Understanding the Difference Between Concussions and Cerebral Contusions

When dealing with brain injuries, it is important to understand the differences between various types of injuries that can occur. Two of the most common types of brain injuries – concussion and cerebral contusions – are often confused. A contusion is another way to say bruise and is the bleeding on the brain due to localized trauma. A concussion refers to more widespread brain trauma from a blow to the head or swift shaking. Many assume that a concussion is just a more severe form of a contusion, but that is not the case. These two injuries are different in many ways. If you’ve sustained a brain injury as a result of someone else’s negligence, reach out to our injury lawyers in Nashville.

How are these two injuries related?

Both concussions and cerebral contusions are considered forms of traumatic brain injuries (TBIs) and can be sustained in a variety of ways. This can include car accidents, assaults, slip and fall accidents, sports incidents, and more. Anytime a person sustains a severe blow to the head or is violently jarred, they can experience a concussion or a contusion of the brain.

The symptoms of a cerebral contusion

A cerebral contusion is a minor or major bruise on the brain and can lead to various medical consequences for the victim. Contusions are generally more localized injuries of the brain, affecting only the bruised space. Depending on the severity of the cerebral contusion, a victim may not have any symptoms at all. However, more serious contusions can result in the following:

  • Changes in cognition, personality, or reductions in intelligence
  • Memory challenges
  • Difficulty understanding speech
  • Difficulty coordinating movements
  • Localized numbness or tingling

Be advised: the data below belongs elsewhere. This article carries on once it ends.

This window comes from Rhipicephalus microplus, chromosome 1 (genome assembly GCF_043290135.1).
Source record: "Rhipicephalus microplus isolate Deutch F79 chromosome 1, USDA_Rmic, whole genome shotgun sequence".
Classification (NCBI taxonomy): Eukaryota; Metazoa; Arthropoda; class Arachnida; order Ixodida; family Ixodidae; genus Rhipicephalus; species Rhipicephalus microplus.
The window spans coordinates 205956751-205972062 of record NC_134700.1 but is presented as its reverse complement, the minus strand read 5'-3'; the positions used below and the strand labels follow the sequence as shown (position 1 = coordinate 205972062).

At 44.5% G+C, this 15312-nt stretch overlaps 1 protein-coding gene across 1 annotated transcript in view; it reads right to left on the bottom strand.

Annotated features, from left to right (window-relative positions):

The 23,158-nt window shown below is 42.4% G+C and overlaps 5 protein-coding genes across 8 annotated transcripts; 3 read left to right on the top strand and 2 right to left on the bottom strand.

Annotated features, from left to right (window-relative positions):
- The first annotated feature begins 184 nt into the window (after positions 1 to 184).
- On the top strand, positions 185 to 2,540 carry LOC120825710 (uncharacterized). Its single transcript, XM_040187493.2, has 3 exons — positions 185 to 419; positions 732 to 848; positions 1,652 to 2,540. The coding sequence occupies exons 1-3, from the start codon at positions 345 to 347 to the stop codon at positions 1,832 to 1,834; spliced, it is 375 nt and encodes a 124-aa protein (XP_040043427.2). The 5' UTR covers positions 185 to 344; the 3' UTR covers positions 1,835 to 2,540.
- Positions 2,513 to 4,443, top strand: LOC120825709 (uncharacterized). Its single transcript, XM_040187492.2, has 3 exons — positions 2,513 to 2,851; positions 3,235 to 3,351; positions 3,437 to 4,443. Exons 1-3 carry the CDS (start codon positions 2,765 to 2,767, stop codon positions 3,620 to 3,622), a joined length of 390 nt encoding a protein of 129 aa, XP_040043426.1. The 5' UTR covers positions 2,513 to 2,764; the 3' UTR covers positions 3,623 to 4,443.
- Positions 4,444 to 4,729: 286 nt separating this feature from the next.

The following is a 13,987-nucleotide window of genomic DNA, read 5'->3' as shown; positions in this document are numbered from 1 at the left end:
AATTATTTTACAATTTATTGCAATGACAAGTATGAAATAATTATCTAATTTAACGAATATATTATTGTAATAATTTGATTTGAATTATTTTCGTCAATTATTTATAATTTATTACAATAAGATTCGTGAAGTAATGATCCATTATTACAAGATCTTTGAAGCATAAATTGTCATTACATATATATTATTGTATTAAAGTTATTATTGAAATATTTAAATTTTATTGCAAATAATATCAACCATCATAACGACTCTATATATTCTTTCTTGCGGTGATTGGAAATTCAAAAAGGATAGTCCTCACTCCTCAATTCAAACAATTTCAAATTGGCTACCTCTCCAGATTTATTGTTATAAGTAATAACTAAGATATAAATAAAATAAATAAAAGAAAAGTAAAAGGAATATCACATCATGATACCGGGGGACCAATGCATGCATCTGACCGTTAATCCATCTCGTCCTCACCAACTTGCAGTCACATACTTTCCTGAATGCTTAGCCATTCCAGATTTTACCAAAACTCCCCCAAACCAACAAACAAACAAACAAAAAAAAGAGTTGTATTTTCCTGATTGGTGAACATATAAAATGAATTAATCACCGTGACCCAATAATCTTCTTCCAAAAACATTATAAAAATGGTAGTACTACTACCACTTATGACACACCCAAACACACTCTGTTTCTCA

• Problems with attention
  • Difficulty speaking

The symptoms of a concussion

Concussions occur when a larger portion of the brain is affected and can even result in several contusions inside of the skull. Not all concussions produce immediately visible symptoms, and not all of them require medical care. However, concussions can become life-threatening injuries if the blow to the head was significant. Some of the symptoms of a concussion include:

  • Changes n behavior, memory, or attention
  • An intense headache, pressure in the head, or feeling of fullness in the head
  • Loss of consciousness
  • Sleepiness, confusion, or feeling “in a fog”
  • Ringing in the ears
  • Dizziness
  • Vomiting
  • Slurred speech
  • Trouble remembering the event that caused the injury
  • Difficulty understanding conversations
  • Difficulty responding to questions

In many cases, the signs and symptoms of a concussion are immediately apparent. However, they may not show up until hours or even days after the injury.

Proper diagnosis of a contusion or a concussion

If a person has sustained a blow to the head, and there is a suspected TBI, they should seek medical care immediately. If they do not seek medical care after the injury, they should do so as soon as any of the above signs or symptoms occur. A doctor will need to use a CAT scan or an MRI to properly check for signs of bruising or swelling of the brain and make a correct diagnosis.

Concussions and cerebral contusions are easier to treat when they are recognized soon after an injury. Failing to properly treat these injuries in a timely manner can result in long-lasting or permanent disabilities due to brain damage. Those who suffer from a concussion or cerebral contusion should not return to vigorous physical activity until a doctor gives them the go-ahead to do so. If you have additional questions, reach out to our Nashville brain injury attorneys.